P-3 Summer Institute 2022
In July 2022, the NYS Council on Children and Families (CCF) is partnering with the NYS Education Department's Office of Early Learning to convene the annual P-3 Summer Institute.
This year's P-3 Summer Institute is available online via pre-recorded presentations.
- Registration links are currently available beginning on July 28, 2022.
- Once you register that you have access to the content on the day its released and thereafter.
- All presentations may be viewed free of charge.
- CTLE credit for these presentations is not available through the State Education Department. Your organization may be able to issue CTLE or other professional development credit.
Use the link above to find more information and view these presentations.
NYSED Office of Early Learning Video Series: A Guide for Educators Serving Children in Prekindergarten through 2nd Grade
The NYSED values play as an instructional strategy in the early childhood classroom. The video series includes examples of purposeful, play-based instructional strategies that assist children in developing critical foundational skills. In the early grades, it is particularly important for educators to recognize and provide a balance between individual and group needs, active and quiet times, teacher-directed and child-selected activities, and English and home language development. Teachers influence what and how children learn by creating an environment that reflects developmentally, culturally, and linguistically appropriate practices and instruction. Intentional planning provides a framework for learning that is culturally and linguistically responsive, playful, interactive and interdisciplinary.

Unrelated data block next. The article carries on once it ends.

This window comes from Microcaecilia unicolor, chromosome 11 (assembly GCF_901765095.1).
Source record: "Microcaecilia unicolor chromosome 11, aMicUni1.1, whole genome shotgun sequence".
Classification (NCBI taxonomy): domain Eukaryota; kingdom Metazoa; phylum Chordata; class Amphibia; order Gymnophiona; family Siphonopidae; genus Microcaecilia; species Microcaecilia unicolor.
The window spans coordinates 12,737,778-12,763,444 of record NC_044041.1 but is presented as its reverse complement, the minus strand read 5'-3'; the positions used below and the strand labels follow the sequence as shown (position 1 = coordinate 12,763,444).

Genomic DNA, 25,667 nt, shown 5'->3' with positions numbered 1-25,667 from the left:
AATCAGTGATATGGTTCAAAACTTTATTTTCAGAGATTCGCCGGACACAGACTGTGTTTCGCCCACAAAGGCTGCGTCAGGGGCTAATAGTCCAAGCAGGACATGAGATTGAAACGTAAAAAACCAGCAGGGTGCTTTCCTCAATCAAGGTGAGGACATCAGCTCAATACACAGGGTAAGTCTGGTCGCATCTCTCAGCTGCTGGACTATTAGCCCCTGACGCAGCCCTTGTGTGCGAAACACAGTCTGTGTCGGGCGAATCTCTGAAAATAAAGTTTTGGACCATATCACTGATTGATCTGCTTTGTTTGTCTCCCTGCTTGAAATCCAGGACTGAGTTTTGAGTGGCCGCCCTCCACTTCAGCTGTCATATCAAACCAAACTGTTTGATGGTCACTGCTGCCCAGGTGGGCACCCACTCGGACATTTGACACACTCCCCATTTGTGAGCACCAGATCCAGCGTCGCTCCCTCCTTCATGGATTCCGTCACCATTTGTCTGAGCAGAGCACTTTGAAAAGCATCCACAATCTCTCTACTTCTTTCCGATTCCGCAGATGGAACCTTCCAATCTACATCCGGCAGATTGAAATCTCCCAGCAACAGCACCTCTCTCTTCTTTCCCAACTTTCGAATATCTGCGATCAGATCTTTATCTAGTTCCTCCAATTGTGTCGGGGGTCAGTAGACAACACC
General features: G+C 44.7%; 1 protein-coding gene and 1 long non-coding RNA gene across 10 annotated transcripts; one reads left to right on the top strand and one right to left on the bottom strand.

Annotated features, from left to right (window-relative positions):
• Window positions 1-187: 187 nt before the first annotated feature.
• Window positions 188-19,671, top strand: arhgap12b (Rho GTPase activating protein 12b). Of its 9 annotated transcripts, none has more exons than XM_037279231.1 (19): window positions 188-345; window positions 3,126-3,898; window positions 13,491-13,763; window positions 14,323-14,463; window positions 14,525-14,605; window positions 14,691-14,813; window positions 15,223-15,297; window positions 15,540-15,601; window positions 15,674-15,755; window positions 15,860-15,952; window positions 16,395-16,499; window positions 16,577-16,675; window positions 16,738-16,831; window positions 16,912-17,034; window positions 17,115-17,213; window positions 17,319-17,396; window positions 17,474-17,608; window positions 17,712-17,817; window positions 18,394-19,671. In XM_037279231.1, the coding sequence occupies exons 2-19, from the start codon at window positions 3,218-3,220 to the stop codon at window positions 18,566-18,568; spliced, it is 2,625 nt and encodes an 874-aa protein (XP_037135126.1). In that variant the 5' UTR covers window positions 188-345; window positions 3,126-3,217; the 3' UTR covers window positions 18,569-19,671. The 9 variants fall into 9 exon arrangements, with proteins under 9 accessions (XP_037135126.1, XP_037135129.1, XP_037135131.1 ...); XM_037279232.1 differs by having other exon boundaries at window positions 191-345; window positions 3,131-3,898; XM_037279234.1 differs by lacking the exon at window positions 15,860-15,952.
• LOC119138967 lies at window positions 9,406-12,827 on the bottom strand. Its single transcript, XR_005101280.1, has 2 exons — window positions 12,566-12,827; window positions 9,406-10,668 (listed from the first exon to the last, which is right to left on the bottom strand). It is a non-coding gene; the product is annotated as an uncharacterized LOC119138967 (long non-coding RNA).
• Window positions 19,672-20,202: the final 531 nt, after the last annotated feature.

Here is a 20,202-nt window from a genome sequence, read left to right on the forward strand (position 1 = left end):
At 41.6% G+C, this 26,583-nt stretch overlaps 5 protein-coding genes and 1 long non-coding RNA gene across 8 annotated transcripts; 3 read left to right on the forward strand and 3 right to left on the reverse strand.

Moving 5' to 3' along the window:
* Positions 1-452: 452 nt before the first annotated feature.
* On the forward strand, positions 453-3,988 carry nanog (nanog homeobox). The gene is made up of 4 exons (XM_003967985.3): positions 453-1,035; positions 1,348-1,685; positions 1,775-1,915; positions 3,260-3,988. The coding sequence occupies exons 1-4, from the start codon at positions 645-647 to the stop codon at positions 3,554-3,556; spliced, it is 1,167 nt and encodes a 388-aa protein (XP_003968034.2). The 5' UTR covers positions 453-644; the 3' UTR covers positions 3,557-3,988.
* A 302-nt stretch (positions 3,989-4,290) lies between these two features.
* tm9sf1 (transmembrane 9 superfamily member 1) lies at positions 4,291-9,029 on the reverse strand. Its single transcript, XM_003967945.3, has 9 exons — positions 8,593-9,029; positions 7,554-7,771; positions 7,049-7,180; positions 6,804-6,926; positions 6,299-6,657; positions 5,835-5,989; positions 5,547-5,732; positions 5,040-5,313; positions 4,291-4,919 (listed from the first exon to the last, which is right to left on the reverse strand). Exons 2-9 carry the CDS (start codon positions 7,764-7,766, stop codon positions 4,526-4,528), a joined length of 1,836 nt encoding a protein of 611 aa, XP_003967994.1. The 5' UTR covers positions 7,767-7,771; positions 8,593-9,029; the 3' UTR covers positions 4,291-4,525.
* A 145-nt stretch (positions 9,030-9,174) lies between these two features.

These professional development videos feature dynamic presenters as they discuss topics on anti-bias education, social justice education, trauma and systemic racism, and culturally reflective practices. Principal Baruti Kafele’s presentation discusses the differences between equality and equity and defines social justice education. Dana Benzo defines anti-bias education and explains how educators can provide diverse learning experiences that advance equity and respect and respond to our students’ varying cultures. Tim Hathaway and Tamaé Memole's presentation describes the various types of trauma that have affect students, including systemic racism, and discusses ways to meet the needs of those experiencing such trauma.
From Executive Producer Alfre Woodard, No Small Matter is the first feature documentary to explore the most overlooked, underestimated, and powerful force for change in America today: early childhood education. Through poignant stories and surprising humor, the film lays out the overwhelming evidence for the importance of the first five years, and reveals how our failure to act on that evidence has resulted in an everyday crisis for American families, and a slow-motion catastrophe for the country.
Recorded in November 2019, these dynamic presenters discuss academic rigor using developmentally appropriate practices, inspiring culturally sustainable environments and supporting thinking, language and learning in early childhood classrooms. Shannon Riley-Ayers, Ph.D., presents a video session recorded in November 2019 that uses data to paint the picture of the current state of instruction in kindergarten through third grade and identify opportunities for shifts in teaching to more effectively meet the needs of young learners. Miriam Beloglovsky unpacks the dispositions and conditions that children need to be successful in life and reviews how intellectual learning happens within the context of open-ended exploration with “loose parts” to support the development of children’s full potential. Janis Strasser, Ph.D., shares the many ways that early childhood teachers can use high level questions throughout the day (during read alouds, whole and small group meetings, music, outdoor explorations, creating and discussing classroom displays) and how "big questions" can help children think about and discuss diversity, families, and the school and home community.